The latest data on the UK economy is bad. The forecasts are not so good either.
UK economy limps to a new crisis
What worries me about the latest news on the UK economy is that the signs suggest things don’t seem to be getting much better.
The UK economy grew by 0.1 per cent in the first quarter of this year, or so suggests the first estimate from the Office of National Statistics, or ONS as PWLA say – that’s People Who Like Acronyms, by the way.
That was the worst growth rate since the final quarter of 2012.
Just as worrying, it follows a year of poor figures on UK growth.
UK quarterly growth in per cent, source ONS
Maybe, at least, we will stop hearing those tiresome comments from the media, that the UK economy has done just fine since the Brexit vote.
In fact, the hard numbers from the ONS simply support what the purchasing managers indexes have been saying for some time.
But then I read that the cold weather hit the economy hard in March. As I sit here writing, feeling early signs of hay-fever, looking forward to a sunny bank holiday weekend, it is easy to forget how the UK received a visit from the god of the North Pole just a few weeks ago. I have never been to the Arctic, but for a few days in March I began to get an inkling of what it must be like.
And all that snow hit the economy hard, especially construction, which saw a sharp contraction during the period.
So, if it was bad weather that did it, one would expect to see a sharp rebound in what was, after-all, a sunny April. You would expect that businesses, having suffered from all that lost production in March, would have put in that extra effort in April, got staff working over-time, trying to claw back March’s losses.
Alas, the purchasing managers indexes do not tell us this.
They were released this week. Let me move back into PWLA mode, because I am a person who likes acronyms. The PMI for manufacturing fell sharply to its second lowest reading in 17 months in April. The PMI tracking construction, did jump, from the 20-month low seen in March, to a five-month high of 52.5, but this is still a poor reading. It points to only a very modest rebound in March.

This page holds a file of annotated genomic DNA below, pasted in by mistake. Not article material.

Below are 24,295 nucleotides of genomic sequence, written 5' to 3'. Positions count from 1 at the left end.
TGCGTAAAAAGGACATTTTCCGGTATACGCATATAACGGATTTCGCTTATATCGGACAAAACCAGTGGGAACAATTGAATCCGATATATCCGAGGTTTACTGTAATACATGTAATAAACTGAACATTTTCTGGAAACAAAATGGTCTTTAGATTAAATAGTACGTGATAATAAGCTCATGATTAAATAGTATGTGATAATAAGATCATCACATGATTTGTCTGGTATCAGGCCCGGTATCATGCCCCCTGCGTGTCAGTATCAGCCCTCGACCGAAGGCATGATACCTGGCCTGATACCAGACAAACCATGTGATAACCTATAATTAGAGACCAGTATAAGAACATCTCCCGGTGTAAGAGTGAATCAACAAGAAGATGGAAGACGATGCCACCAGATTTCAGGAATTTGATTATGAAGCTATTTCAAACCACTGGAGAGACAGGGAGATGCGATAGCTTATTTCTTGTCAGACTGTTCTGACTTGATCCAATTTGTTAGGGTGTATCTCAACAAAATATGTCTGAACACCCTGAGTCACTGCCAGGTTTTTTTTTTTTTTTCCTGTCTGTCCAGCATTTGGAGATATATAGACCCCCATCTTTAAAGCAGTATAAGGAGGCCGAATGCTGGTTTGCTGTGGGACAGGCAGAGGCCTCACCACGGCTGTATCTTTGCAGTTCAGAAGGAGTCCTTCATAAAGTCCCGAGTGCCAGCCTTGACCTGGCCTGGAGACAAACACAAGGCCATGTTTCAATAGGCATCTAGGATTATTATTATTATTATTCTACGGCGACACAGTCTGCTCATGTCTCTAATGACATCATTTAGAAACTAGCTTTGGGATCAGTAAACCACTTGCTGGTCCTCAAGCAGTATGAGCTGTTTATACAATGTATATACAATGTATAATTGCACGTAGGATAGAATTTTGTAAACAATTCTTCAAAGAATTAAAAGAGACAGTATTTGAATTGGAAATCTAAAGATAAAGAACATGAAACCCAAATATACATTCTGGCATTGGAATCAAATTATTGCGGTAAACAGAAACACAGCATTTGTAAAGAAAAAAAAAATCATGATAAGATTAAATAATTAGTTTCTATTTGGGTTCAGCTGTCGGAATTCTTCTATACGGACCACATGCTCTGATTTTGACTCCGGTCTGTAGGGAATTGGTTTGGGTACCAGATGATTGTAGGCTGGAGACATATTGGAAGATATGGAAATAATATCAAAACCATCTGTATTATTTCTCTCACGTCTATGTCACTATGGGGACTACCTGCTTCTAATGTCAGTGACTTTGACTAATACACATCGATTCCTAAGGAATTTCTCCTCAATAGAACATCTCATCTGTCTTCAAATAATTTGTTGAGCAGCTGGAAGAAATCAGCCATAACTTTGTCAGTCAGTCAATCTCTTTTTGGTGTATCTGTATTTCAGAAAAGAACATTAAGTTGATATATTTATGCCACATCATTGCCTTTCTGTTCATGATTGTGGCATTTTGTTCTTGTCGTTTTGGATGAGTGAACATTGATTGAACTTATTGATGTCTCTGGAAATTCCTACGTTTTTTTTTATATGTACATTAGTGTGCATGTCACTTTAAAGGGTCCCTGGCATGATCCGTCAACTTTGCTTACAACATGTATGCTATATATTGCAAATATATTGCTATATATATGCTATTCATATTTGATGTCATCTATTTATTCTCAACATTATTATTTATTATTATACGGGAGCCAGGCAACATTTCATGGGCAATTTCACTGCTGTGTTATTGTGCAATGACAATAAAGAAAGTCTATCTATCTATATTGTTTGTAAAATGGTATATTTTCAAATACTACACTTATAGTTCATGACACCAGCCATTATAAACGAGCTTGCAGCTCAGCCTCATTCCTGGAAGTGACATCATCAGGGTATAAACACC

As for the key services sector, well, the PMI did rise a tad, up from 51.7 in March, a 20-month low, to 52.8. But that reading was still poor by historical standards, only a few points up on from the critical 50 mark which represents zero growth.
Markit, which compiles the PMIs, says that the data is consistent with 0.2 per cent quarterly growth.
In short, it was NBG – no bleeding good.
Compare the UK figures with what is happening in the euro area. According to the latest figures out this week, the euro area grew at the quarterly rate of 0.4 per cent in April. It too slowed, but nothing like the slow-down in the UK.
The PMIs for the euro area, out today, were consistent with 0.5-0.6 per cent quarterly growth.
The US economy, on the other hand, grew at an annual rate of 2.3 per cent in Q1, or so suggests initial data from the US Bureau of Economic Analysis. Actually, for Q1, which is often disappointing in the US, that was a pretty good performance.
Back to the UK
If you are a regular reader here, you will know that I am a big fan of the Residential Market Survey from the Royal Institution of Chartered Surveyors. Not only is this index a good bellwether of the UK housing market, it is a good forward indicator of the UK economy. And it has now been stuck on a reading of zero for two months in a row. That means that in February and March, the number of surveyors who recorded rises in house prices was the same as the number who recorded falls. We will get data for April, next week.
The good news is that I see no indicators of imminent recession, but I do see a UK economy that is stuck in a very slow lane, while the euro area and US are at the very least, in the middle lane.
The National Institute of Economics and Social Research, or NIESR as the PWLA call it, has the UK lagging behind the US and euro area for the rest of this decade.
Forecasted annual growth in GDP, in per cent, source NIESR
I am going to quote Robert Peston’s latest book at this point: WTF.
As for interest rates, the slowdown in the UK economy means that a hike in UK interest rates this month is now highly unlikely. Many economists are penciling in an August rise. I am even having doubts about that. Meanwhile, in the euro area, inflation was down to just 1.2 per cent in April, a hike in interest rates in that region seems like a distant prospect.
But, I still hold to the view that the Trump tax stimulus, at a time when US unemployment is so low, will lead to higher inflation, meaning that US interest rates may rise at an even faster rate than is widely being forecast. I would not be surprised to see US rates exceed three per cent by the end of this decade – unless that is, the tax cuts, which primary benefit the richer US citizens, simply lead to a rise in US household savings.
These views are those of the author alone and do not necessarily reflect the view of The Share Centre, its officers and employees.